AppleInsider reports that the leaked parts appear to show a component in the phone that has never been seen before in iPhones, leading to speculation that it is the rumoured Near Field Communications (NFC) system.
The photos, published on Sunday by Chinese website Apple.pro, appear to show the new iPhone model's front assembly, including what could be an NFC chip located next to the front facing camera.
AppleInsider said that it "cannot verify the unknown part's origin or intended use", but the leaked image does follow previous speculation that the next generation iPhone, often called the "iPhone 5", will have NFC.
Japanese Apple blog MacOtakara noted that the mystery square component covered by EMI shielding has similar dimensions to existing NFC technologies.
This follows a report in June, which said that a hardware code dump from a suspected "new iPhone" prototype suggested that NFC controllers will be directly connected to the handset's Power Management Unit.
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NFC uses radio frequency identification (RFID) technology to enable two electronic devices to talk to each other when in close proximity. This enables the transfer of data, such as enabling a user to pay for goods by just tapping their phone onto a special contact point in a shop.
Apple has already announced that its Passbook system will be included in iOS 6, the operating system upgrade that would most likely run in the new iPhone.
Competing with rival services such as Google Wallet, Passbook is like an address book for things such as boarding passes, movie tickets, retail coupons, and loyalty cards, which can be scanned using barcodes and geographic hotspots.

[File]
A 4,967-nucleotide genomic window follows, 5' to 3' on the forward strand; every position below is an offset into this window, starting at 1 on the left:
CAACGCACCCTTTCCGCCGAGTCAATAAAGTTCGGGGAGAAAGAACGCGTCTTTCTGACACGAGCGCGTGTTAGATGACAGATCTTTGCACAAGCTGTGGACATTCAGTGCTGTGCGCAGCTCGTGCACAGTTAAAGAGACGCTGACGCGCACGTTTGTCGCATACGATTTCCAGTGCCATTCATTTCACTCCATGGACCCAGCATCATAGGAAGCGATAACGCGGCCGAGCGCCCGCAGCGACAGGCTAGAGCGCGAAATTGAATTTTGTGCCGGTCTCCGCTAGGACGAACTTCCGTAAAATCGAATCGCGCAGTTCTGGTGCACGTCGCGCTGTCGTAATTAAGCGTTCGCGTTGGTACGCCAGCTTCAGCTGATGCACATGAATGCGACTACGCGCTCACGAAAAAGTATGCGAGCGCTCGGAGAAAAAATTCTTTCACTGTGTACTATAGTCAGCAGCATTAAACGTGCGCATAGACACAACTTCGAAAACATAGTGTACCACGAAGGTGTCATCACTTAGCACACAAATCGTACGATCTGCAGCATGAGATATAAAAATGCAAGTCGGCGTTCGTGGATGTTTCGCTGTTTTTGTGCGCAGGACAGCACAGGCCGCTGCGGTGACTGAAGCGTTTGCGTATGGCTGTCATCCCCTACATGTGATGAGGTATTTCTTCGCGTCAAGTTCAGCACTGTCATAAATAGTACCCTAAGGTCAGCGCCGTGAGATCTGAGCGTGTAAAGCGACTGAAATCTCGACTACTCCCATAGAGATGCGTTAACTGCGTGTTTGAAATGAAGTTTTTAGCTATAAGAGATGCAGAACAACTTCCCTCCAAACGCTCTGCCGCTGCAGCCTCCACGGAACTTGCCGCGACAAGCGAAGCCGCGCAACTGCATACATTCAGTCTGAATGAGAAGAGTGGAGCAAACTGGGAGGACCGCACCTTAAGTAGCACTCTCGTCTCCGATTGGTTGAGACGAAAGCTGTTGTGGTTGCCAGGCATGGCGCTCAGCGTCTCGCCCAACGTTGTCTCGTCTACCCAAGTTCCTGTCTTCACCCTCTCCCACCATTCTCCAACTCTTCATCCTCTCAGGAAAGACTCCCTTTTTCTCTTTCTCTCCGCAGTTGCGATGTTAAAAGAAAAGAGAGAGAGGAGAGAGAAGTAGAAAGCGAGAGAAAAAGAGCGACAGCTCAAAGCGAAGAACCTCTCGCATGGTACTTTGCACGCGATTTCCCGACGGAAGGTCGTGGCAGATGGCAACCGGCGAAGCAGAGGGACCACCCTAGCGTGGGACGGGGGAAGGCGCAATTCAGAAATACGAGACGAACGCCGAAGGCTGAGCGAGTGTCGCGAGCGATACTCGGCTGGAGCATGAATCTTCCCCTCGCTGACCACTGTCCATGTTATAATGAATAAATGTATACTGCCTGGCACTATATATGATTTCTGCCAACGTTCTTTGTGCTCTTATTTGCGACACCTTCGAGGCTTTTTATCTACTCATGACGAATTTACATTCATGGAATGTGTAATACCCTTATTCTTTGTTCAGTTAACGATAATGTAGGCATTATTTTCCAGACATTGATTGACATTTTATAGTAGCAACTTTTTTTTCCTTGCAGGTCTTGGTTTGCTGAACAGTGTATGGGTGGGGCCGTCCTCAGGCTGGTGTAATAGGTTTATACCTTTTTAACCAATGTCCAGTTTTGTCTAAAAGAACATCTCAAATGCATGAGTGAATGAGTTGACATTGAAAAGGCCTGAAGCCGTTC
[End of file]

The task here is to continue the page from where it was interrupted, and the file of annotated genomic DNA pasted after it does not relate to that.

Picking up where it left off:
It could be that Apple will extend this initiative to offer a 'contactless' payments and data transfer system in the new iPhone.
An advantage here would be that it already has hundreds of millions of credit card details on file via iTunes, meaning it would be relatively straightforward to set up a secure mobile payments system.
Alongside payments, NFC would also theoretically enable iPhone users to quickly and easily share files with other iOS device owners.
Jim Peters, the chief technology officer at SITA Labs, said in June that Apple will most likely look to really drive forward the NFC market with its new iPhone.
"Apple just thinks about how they can make it really easy for the user, and then they figure out how to monetise it," he told Computer World at the time.
"They don't think about how to monetise it and then tell the user what they can have. It doesn't work like that
"There aren't any transactions in it yet, but I think that's how Apple is going to sneak up on the industry.
"They are going to get people used to using it and then all of a sudden they will allow credit cards to be used in there, on the next iPhone, which will include NFC."